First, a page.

Here are 3 Ways to Succeed.
Entrepreneurs Are Supposed to Break Rules
Startups don’t like to follow the rules. From zoning rules (Airbnb) to licensing rules (Lyft) and employment rules (TaskRabbit), many of today’s most well-known startups seem to have achieved explosive growth by turning a blind eye to authority. On the subject of founders, Paul Graham (@paulg) writes:
Though the most successful founders are usually good people, they tend to have a piratical gleam in their eye. They’re not Goody Two-Shoes type good. Morally, they care about getting the big questions right, but not about observing proprieties. That’s why I’d use the word naughty rather than evil. They delight in breaking rules, but not rules that matter.
This makes sense. Breaking rules often creates huge advantages and drives incumbents crazy.
Just Don’t Break Rules That Matter
So when my brother Chris and I decided to build Covered, a new type of human-friendly insurance marketplace, we spent a lot of time thinking about how to switch things up — how to change the way insurance is sold and find ways to give consumers more transparency and choices.
But insurance is very different than renting rooms or providing rides to the airport.
It’s a serious pact between consumers and carriers that protects consumers from financial ruin and offers peace of mind. That’s why there are so many regulations and licenses involved in selling insurance — to make sure that consumers are protected.
If you’re a founder that wants to innovate in a highly-regulated industry, your path to growth needs to be very different from the Airbnbs and Lyfts of the world. In order to succeed (and avoid serious problems), you need to figure out how to work within the system, rather than against it.
Here are 3 strategies we’ve implemented to move quickly in a regulated environment:
- Do lots of homework before you even think about the business.
Before we even began to work on a product, my brother and I became licensed insurance agents. We originally did this to fully understand the lifecycle and policy selling process, but this was also hugely beneficial for helping us realize the complexity of building a national insurance marketplace.
We also conducted extensive interviews with individuals complying with regulations relevant to our industry, such as loan officers, mortgage company branch managers, mortgage company Executives/CEOs, and bank presidents. This entire process took months, but it was a wise investment that’s helped us tremendously as we prepare our product for launch.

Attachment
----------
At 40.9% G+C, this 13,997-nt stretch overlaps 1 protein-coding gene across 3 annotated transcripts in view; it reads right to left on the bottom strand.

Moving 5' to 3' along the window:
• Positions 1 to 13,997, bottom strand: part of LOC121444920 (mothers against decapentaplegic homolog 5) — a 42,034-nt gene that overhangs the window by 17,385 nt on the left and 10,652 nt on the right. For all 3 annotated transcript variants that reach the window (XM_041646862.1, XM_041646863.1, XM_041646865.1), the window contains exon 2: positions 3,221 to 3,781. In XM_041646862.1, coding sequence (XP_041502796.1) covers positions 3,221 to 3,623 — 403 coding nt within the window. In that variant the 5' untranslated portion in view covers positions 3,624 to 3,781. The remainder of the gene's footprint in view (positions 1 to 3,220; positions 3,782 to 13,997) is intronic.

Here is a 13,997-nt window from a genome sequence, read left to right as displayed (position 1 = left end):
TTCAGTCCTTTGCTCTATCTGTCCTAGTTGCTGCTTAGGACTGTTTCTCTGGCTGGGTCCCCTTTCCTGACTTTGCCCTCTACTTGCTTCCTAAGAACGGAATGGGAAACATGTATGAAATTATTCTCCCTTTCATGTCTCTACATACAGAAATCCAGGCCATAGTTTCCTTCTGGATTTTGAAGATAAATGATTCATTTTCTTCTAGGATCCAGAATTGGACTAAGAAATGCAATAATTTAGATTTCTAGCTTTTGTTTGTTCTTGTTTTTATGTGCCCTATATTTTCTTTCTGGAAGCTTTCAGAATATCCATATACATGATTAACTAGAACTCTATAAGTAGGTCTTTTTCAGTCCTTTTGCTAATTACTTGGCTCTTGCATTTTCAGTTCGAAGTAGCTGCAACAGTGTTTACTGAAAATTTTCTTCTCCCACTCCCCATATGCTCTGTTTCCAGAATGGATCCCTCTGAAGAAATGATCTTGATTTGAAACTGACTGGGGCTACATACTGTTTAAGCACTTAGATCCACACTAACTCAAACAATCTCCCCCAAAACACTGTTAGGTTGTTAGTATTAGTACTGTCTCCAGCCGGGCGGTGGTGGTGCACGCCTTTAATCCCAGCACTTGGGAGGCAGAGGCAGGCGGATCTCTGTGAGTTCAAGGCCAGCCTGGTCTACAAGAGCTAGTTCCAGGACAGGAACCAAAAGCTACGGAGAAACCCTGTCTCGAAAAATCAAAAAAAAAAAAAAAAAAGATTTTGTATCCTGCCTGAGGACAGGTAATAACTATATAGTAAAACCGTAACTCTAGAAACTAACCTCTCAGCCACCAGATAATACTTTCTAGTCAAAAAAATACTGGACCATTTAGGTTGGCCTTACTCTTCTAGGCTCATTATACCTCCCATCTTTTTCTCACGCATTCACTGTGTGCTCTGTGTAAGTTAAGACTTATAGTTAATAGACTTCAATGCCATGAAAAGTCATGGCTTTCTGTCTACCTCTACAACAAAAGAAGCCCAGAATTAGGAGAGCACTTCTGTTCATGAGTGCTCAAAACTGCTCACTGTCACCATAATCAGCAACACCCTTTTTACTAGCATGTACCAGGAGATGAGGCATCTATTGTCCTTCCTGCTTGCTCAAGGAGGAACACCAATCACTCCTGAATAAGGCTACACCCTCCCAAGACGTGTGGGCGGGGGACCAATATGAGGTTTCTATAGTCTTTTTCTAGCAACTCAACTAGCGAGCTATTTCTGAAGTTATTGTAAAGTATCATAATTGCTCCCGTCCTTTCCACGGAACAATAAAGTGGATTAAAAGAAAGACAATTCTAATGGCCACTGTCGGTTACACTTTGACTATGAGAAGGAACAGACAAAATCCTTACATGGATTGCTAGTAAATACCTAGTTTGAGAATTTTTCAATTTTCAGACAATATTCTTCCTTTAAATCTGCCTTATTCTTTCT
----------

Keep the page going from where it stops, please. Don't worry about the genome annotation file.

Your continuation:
- Find expert advisors and teammates.
As a founder, you don’t know everything. In fact, you probably know very little, and what’s even scarier is that you don’t know what you don’t know. You need to overcome this knowledge gap as quickly as possible, and the best way to do that is by bringing on expert advisors and employees.
We added an ex-Commissioner of Insurance as a key advisor to our company. We also had an attorney specialized in our industry conduct a thorough third-party evaluation of internal procedures and compliance. Finally, we most recently brought on insurance veteran Jennifer Munro as our VP of Insurance.
You’ll never know all the rules and regulations, so find and hire the people who do. Fast.
- Build a culture that values compliance.
In addition to hiring industry experts, you’re going to hire people who’ve never built something like this before — developers, designers, marketers, etc. — and have experience working at small, fast-moving startups that bend (or break) the rules. Working on a product in a highly-regulated industry is an entirely different beast, so you need to ensure that every single employee understands that compliance is vital to the success of your company.
When we hire at Covered, we look for curious people who have excellent judgement. These are the people who will be able to successfully balance speed and compliance. Additionally, we’ve put processes in place to train new hires and existing team members on an ongoing basis.
At Covered, we’re committed to challenging the status quo and reimagining how insurance is sold and purchased. And we take our obligation to earn consumer trust just as seriously.
I hope our experiences are helpful to you as you think about regulatory compliance for your own business. I’d love to hear from you. You can reach me at rdiedrich(at)itscovered.com, @rossdiedrich on Twitter, or here on Linkedin.